Proper outdoor wireless installation is the most important element of a wireless backhaul system. Over the past decade I have troubleshot hundred's of wireless backhaul networks and 95% of the issues I have seen are due to improper wireless installation.
Many would argue that choosing the right outdoor wireless bridge equipment is the most important. I would agree that there are both good and bad outdoor wireless backhaul equipment on the market, but for the most part the majority of wireless backhaul manufactures build pretty reliable radio hardware. The biggest difference comes between Carrier/Enterprise grade (higher end, low latency, microwave equipment that typically have a 20+ year shelf life) and Value Line equipment (typically under $5K and using 802.11b/g/a/n chip sets).
Others would say that proper wireless network design and choosing the right technology, e.g. licensed microwave links or unlicensed wireless backhaul systems, is the most important. There are pluses and minuses with both systems, such as: potential wireless interference on unlicensed wireless backhaul systems or the need for clear line-of-sight with a licensed microwave link. Both systems if installed properly can provide reliable networks. Proper wireless engineering will produce the optimum wireless network design using the appropriate equipment.
Even with the best wireless network design and best outdoor wireless backhaul equipment on the market, improper wireless installation will prevent a wireless backhual network from truly working to its potential. Many times we hear clients say the system worked fine when it was first installed but it has degraded over time. This can be caused by many issue. There was no interference when the system was first installed. Trees or other obstructions are now in the path, either creating a complete Fresnel Zone blockage or partial encroachment on the first Fresnel Zone. Antennas could have come out of alignment. Cabling and connectors could be weathered or damaged. The list goes on. Just like a race car, it must be built properly and maintenanced to work optimally.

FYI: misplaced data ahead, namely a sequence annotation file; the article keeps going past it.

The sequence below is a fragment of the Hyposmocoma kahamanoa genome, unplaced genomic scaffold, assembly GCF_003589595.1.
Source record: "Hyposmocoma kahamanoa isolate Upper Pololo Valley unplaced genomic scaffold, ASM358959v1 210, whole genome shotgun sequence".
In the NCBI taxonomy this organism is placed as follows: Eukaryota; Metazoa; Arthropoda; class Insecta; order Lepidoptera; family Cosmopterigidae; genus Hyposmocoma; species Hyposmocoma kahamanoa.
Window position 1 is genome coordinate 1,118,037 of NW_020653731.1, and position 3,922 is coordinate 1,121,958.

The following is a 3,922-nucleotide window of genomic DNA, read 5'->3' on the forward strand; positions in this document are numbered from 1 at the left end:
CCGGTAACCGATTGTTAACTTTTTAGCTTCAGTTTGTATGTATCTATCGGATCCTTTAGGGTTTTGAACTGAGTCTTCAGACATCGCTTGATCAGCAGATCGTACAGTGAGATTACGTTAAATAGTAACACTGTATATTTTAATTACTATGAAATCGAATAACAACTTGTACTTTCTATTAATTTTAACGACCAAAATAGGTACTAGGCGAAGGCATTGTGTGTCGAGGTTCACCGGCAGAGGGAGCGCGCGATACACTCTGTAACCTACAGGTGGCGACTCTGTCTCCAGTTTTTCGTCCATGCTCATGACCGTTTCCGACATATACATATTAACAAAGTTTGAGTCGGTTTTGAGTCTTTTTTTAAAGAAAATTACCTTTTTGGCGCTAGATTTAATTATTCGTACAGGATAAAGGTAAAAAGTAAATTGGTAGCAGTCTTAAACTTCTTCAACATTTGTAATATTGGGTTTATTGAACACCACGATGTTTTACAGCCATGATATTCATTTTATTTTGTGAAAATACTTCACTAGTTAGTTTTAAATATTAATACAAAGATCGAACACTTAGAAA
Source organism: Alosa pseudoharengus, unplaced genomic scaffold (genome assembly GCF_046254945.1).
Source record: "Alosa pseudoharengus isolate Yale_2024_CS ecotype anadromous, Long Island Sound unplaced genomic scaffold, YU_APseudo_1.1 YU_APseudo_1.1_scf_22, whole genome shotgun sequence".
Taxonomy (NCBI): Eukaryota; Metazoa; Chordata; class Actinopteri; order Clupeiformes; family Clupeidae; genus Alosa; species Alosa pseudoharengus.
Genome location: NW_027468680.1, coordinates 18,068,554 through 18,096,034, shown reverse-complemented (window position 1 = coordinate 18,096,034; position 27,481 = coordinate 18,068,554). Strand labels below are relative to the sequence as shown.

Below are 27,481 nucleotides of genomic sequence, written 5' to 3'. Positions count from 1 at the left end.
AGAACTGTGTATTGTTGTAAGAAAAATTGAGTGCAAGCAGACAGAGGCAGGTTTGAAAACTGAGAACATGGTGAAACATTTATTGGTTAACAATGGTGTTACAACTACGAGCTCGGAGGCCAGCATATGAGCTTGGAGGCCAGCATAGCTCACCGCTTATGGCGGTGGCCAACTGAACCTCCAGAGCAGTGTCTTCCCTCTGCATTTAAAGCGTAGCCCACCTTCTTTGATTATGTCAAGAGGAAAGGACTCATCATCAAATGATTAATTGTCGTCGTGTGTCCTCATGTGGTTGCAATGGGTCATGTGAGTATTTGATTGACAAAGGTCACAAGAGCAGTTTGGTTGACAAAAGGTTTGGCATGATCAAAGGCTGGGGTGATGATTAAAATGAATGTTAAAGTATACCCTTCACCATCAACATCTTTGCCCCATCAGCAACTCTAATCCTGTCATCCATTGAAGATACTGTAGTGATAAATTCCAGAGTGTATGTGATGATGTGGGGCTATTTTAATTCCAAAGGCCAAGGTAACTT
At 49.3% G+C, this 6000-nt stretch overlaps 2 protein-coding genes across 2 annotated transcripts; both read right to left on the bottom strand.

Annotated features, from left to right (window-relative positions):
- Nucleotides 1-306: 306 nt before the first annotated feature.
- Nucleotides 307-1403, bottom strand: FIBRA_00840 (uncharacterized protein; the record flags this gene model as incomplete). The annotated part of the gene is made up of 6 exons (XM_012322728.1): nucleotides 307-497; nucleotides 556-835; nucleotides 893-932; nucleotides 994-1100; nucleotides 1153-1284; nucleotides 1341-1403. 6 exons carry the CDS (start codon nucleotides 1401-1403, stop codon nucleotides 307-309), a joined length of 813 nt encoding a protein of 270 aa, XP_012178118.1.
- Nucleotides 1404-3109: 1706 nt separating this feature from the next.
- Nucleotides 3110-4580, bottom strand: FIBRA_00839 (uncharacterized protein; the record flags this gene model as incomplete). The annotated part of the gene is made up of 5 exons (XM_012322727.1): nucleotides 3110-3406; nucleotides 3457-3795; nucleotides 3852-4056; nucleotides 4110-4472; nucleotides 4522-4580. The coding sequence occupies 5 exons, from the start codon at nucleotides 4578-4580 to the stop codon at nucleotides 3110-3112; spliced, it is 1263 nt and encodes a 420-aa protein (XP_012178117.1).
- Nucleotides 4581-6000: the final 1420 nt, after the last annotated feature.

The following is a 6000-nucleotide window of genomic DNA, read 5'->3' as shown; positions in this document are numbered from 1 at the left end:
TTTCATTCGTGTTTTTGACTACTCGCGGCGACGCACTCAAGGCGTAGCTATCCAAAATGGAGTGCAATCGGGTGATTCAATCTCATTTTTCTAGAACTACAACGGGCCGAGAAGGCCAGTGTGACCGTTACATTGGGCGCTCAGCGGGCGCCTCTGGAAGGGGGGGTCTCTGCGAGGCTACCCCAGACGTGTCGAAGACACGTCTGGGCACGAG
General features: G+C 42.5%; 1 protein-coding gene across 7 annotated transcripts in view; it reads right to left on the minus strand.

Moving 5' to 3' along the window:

Many outdoor wireless bridge systems we troubleshoot lack proper materials for cabling, mounting, and weather proofing. Over time these systems get effected by the weather and slowly degrade. Systems that are not weather proofed correctly can get damaged over time by water getting into the connections or cabling. Improper mounting can cause antenna systems to come out of alignment. Systems installed with out the proper amount of fade margin can also have periodic issues with weather (see my article "Does Weather Effect Wireless").
Wireless backhaul, whether you are talking about wireless mesh, WiMax, point to multipont wireless, or point to point wireless backhaul, systems can function with extreme reliability and predictability if installed correctly. The mobile wireless carriers take this matter critically and waste no expenses on ensuring their systems are installed properly. Any down time can cost them tens of thousands of dollars. The craziest thing we see is organizations that are willing to rely on wireless technology for their primary connectivity but pinch pennies by choosing the cheapest and many times least experienced installation companies. Worst is when a manufacture convinces and end user with little to no experience installing an outdoor wireless bridge that they can do it themselves.
The best wireless installers are those that have a lot of tower installation experience. They typically install systems to last for many years. They also don't want to lose revenue having to come back and climb a tower again to repair a bad installation. Even though many of the outdoor wireless systems seem straight forward or easy to install based on the manufactures operation manual, the fact remains that outdoor wireless installation is a skilled trade and best performed by professionals with years of experience. You can change the oil in your high end sports car but that doesn't mean you should!